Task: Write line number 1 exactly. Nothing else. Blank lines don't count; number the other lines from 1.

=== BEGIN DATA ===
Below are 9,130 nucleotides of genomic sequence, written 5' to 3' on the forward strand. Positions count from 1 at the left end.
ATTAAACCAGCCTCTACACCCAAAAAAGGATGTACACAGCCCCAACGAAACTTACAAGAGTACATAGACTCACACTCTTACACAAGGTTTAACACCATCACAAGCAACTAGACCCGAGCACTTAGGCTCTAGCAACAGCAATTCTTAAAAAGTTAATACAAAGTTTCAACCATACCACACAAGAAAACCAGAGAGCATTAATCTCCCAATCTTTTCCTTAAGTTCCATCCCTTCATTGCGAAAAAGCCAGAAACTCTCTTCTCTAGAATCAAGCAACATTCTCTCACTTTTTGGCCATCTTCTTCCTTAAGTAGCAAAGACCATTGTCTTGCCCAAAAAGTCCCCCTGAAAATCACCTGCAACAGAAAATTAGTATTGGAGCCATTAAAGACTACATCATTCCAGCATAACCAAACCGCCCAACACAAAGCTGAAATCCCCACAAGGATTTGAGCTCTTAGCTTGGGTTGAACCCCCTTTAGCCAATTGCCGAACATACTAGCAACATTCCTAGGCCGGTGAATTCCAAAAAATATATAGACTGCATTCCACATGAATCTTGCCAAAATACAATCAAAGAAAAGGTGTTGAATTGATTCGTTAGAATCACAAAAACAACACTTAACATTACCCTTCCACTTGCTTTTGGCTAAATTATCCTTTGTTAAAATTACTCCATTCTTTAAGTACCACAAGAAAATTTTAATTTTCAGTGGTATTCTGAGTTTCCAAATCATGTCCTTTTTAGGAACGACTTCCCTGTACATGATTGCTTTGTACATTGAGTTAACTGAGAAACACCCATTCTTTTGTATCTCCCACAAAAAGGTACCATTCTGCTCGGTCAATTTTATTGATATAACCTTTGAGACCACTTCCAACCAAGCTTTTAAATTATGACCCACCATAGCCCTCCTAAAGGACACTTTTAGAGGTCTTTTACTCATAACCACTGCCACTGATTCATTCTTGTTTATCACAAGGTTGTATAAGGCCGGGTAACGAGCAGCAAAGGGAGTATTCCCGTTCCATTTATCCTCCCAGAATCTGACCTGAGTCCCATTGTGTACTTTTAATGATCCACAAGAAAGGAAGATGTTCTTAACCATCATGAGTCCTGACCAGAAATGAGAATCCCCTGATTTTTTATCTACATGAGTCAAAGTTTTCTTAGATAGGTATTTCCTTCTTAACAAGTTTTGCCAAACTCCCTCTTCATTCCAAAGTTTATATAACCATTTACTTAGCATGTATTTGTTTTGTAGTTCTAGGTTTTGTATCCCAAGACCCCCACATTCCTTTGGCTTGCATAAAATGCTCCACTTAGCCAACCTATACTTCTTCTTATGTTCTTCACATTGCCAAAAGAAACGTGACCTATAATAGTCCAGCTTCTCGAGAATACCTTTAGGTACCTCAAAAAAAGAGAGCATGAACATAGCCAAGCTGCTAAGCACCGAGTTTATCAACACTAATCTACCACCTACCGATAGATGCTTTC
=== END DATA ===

Below are 9,130 nucleotides of genomic sequence, written 5' to 3' on the forward strand. Positions count from 1 at the left end.